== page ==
As far back as recorded history, human beings have been looking for ways to cure and avoid disease. Now that we are in the age of medical science, and the advent of antibiotics and vaccines have reduced the chance of dying from many common diseases to effectively zero, researchers have been looking at preventable diseases like cancer and heart disease.
For the last decade, much hope has been staked upon the possibilities of DNA sequencing, whereby an individual's propensity for life-threatening disease could be determined and then potentially avoided by changing environment, lifestyle or prescribing drugs. It was thought that if heart problems and cancers could be predicted (or at least anticipated), that we would all be able to live longer, healthier lives. Unfortunately, it looks like the promise of individual DNA analysis for the most common diseases isn't as useful as was hoped.
A new study has found that, as the New York Times reports
, "While sequencing the entire DNA of individuals is proving fantastically useful in understanding diseases and finding new treatments, it is not a method that will, for the most part, predict a person’s medical future."
The study looked at the medical records of 53,666 identical twins from around the world, and found that even for those with some genetic predisposition for certain diseases, the resulting probability of their actually getting the disease was similar to that of the general population.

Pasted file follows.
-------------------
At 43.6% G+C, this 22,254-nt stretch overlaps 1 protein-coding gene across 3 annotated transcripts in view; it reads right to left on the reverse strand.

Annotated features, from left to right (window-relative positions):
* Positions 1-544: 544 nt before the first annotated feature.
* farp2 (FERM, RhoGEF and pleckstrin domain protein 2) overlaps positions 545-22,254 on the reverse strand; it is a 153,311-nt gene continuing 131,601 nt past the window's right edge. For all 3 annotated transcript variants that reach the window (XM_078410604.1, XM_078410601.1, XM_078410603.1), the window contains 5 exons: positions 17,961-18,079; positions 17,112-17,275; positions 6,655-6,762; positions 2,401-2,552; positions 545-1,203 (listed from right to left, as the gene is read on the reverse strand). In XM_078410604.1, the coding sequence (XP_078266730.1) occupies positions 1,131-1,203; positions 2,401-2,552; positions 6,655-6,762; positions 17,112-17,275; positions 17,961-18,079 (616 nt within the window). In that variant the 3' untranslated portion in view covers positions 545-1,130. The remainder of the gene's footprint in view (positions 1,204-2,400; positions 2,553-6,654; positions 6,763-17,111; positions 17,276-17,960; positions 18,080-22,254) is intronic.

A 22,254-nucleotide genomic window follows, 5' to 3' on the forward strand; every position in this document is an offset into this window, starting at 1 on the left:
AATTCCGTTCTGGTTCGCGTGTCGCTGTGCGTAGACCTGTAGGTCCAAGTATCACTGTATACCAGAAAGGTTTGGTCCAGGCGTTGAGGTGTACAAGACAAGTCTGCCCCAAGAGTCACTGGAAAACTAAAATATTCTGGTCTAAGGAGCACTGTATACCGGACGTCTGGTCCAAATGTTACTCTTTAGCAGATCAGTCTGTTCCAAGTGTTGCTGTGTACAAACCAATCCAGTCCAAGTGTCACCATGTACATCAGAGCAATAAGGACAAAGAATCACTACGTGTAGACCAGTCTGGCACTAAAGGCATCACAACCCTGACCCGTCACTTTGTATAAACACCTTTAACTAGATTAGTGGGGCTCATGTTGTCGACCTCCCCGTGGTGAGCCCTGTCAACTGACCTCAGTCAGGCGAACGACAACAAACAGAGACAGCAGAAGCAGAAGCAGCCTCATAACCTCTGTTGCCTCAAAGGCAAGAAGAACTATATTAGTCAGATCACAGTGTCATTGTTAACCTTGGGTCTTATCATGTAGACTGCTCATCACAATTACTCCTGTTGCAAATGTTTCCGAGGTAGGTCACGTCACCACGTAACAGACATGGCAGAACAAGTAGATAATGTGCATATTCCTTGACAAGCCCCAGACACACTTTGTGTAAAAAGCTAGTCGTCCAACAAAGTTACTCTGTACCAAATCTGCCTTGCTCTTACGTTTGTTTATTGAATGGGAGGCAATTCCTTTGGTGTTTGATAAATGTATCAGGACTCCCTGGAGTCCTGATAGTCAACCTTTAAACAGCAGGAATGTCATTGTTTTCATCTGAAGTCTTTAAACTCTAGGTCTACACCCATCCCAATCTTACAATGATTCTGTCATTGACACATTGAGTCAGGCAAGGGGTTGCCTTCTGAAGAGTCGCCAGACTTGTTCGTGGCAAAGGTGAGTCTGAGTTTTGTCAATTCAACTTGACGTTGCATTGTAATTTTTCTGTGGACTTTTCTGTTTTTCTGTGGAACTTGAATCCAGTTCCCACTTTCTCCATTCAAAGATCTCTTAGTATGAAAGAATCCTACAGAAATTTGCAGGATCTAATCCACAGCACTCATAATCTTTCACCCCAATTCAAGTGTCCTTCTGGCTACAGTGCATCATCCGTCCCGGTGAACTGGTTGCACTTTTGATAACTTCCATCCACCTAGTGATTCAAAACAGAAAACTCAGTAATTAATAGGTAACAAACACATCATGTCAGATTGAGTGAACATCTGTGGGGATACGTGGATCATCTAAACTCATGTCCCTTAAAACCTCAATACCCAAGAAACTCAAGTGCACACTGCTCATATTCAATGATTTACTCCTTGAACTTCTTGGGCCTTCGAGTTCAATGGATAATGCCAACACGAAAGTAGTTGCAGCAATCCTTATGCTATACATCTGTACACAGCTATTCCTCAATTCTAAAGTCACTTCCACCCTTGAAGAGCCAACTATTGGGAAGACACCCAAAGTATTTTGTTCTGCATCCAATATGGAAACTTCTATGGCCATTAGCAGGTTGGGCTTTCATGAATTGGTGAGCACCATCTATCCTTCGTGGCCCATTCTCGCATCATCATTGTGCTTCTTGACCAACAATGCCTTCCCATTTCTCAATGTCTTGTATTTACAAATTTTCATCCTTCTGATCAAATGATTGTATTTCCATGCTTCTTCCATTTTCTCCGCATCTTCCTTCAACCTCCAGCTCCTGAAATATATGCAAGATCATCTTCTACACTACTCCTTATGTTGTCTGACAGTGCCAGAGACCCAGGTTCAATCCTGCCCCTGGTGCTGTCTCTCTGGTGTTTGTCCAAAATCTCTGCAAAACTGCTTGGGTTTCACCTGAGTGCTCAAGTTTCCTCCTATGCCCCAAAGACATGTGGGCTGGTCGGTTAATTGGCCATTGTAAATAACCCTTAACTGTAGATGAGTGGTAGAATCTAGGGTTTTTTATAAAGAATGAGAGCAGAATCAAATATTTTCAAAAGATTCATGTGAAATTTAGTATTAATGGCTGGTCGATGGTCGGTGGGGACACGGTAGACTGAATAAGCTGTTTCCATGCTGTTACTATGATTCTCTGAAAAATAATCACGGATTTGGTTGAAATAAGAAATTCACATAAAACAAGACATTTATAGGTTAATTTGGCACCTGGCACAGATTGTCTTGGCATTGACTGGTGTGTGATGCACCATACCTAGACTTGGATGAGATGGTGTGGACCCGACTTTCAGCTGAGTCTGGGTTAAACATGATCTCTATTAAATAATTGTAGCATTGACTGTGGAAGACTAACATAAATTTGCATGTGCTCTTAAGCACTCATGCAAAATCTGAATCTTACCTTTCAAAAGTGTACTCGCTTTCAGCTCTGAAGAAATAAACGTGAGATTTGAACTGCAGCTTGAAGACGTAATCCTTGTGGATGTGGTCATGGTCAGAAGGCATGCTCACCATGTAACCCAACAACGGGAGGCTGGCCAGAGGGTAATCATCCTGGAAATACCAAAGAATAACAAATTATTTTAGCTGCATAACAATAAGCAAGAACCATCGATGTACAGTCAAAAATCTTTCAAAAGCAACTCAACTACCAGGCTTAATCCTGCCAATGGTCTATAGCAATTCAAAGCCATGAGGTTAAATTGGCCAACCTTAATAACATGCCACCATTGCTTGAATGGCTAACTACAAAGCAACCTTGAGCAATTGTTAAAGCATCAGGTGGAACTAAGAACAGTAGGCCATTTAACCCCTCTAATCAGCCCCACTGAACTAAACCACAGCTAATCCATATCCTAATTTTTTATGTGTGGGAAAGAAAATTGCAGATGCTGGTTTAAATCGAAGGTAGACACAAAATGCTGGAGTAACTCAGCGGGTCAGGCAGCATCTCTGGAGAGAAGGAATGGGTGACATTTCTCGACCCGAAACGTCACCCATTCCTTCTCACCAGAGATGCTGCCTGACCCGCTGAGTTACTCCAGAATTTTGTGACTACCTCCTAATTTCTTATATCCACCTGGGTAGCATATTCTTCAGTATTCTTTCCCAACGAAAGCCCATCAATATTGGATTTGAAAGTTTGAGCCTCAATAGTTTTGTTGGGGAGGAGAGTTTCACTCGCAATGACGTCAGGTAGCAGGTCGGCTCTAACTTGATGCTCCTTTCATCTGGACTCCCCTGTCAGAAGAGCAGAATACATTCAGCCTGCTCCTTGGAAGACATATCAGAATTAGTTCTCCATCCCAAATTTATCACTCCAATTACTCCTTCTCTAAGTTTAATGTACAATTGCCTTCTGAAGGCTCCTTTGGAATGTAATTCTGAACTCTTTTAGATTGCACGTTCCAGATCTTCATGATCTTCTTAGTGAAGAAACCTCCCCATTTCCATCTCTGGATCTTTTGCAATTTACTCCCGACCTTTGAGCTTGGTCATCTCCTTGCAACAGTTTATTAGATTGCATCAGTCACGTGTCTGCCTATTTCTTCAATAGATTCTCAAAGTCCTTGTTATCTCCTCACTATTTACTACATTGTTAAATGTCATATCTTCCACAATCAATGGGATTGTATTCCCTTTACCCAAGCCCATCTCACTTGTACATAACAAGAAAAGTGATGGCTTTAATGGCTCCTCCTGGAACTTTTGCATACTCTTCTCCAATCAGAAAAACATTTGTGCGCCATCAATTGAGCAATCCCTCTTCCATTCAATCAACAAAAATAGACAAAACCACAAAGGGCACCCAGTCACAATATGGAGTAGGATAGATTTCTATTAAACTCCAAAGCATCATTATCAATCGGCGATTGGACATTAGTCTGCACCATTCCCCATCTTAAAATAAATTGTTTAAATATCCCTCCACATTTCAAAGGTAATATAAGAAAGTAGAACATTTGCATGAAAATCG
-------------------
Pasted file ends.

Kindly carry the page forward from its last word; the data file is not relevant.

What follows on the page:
“Even if you know everything about genetics, prediction will remain probabilistic and not deterministic. I am a big believer in randomness,” said Dr. David Altshuler, professor of genetics and medicine at Harvard Medical School.
Turns out that randomness, environment and behavior play a scale-tipping role.
While this isn't good news for the future of this kind of medicine, it is good fodder for healthy-lifestyle proponents and environmentalists. The most interesting part of the New York Times' coverage was left unsaid — a clean and healthy community, an active lifestyle and responsible eating, incorporating lots of plants and little or no meat (a diet that has been previously proven to lower cancer rates and heart disease) can, over large populations, have a greater effect than DNA sequencing (and these are a lot less expensive and invasive).
While DNA research should continue, and that perhaps these results could be reversed, it seems that when we are thinking about public policy, and how best to protect our families and ourselves, the key lies in the preventable measures that we already know reduce disease risk.